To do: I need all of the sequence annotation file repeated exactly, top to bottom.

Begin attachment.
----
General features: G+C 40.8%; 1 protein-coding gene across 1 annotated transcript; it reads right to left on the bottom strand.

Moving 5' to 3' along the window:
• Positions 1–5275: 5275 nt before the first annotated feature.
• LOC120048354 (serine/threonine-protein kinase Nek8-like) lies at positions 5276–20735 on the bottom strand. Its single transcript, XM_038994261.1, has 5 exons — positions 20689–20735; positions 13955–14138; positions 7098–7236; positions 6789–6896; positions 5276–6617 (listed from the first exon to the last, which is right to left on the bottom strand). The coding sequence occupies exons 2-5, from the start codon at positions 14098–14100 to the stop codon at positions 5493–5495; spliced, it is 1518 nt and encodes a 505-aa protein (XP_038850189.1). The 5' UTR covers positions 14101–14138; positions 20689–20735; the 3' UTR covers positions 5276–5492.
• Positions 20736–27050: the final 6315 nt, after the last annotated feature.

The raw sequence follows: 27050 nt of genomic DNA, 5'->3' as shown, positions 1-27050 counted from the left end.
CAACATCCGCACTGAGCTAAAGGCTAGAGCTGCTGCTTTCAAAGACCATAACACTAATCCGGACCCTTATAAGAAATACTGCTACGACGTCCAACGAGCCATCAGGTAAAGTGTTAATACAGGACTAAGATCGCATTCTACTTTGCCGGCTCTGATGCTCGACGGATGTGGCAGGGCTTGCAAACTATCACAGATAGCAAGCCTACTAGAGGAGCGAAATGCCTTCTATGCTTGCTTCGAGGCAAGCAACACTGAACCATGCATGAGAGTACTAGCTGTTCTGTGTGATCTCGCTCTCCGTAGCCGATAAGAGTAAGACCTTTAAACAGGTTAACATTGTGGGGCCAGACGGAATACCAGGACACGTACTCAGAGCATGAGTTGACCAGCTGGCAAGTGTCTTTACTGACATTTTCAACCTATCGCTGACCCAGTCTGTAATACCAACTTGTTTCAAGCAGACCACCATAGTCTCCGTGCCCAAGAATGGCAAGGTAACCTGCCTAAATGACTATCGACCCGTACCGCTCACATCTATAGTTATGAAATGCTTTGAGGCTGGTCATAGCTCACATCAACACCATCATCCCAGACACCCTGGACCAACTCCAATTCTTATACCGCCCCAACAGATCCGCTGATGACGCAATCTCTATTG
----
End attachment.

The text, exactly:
General features: G+C 40.8%; 1 protein-coding gene across 1 annotated transcript; it reads right to left on the bottom strand.

Moving 5' to 3' along the window:
• Positions 1–5275: 5275 nt before the first annotated feature.
• LOC120048354 (serine/threonine-protein kinase Nek8-like) lies at positions 5276–20735 on the bottom strand. Its single transcript, XM_038994261.1, has 5 exons — positions 20689–20735; positions 13955–14138; positions 7098–7236; positions 6789–6896; positions 5276–6617 (listed from the first exon to the last, which is right to left on the bottom strand). The coding sequence occupies exons 2-5, from the start codon at positions 14098–14100 to the stop codon at positions 5493–5495; spliced, it is 1518 nt and encodes a 505-aa protein (XP_038850189.1). The 5' UTR covers positions 14101–14138; positions 20689–20735; the 3' UTR covers positions 5276–5492.
• Positions 20736–27050: the final 6315 nt, after the last annotated feature.

The raw sequence follows: 27050 nt of genomic DNA, 5'->3' as shown, positions 1-27050 counted from the left end.
CAACATCCGCACTGAGCTAAAGGCTAGAGCTGCTGCTTTCAAAGACCATAACACTAATCCGGACCCTTATAAGAAATACTGCTACGACGTCCAACGAGCCATCAGGTAAAGTGTTAATACAGGACTAAGATCGCATTCTACTTTGCCGGCTCTGATGCTCGACGGATGTGGCAGGGCTTGCAAACTATCACAGATAGCAAGCCTACTAGAGGAGCGAAATGCCTTCTATGCTTGCTTCGAGGCAAGCAACACTGAACCATGCATGAGAGTACTAGCTGTTCTGTGTGATCTCGCTCTCCGTAGCCGATAAGAGTAAGACCTTTAAACAGGTTAACATTGTGGGGCCAGACGGAATACCAGGACACGTACTCAGAGCATGAGTTGACCAGCTGGCAAGTGTCTTTACTGACATTTTCAACCTATCGCTGACCCAGTCTGTAATACCAACTTGTTTCAAGCAGACCACCATAGTCTCCGTGCCCAAGAATGGCAAGGTAACCTGCCTAAATGACTATCGACCCGTACCGCTCACATCTATAGTTATGAAATGCTTTGAGGCTGGTCATAGCTCACATCAACACCATCATCCCAGACACCCTGGACCAACTCCAATTCTTATACCGCCCCAACAGATCCGCTGATGACGCAATCTCTATTG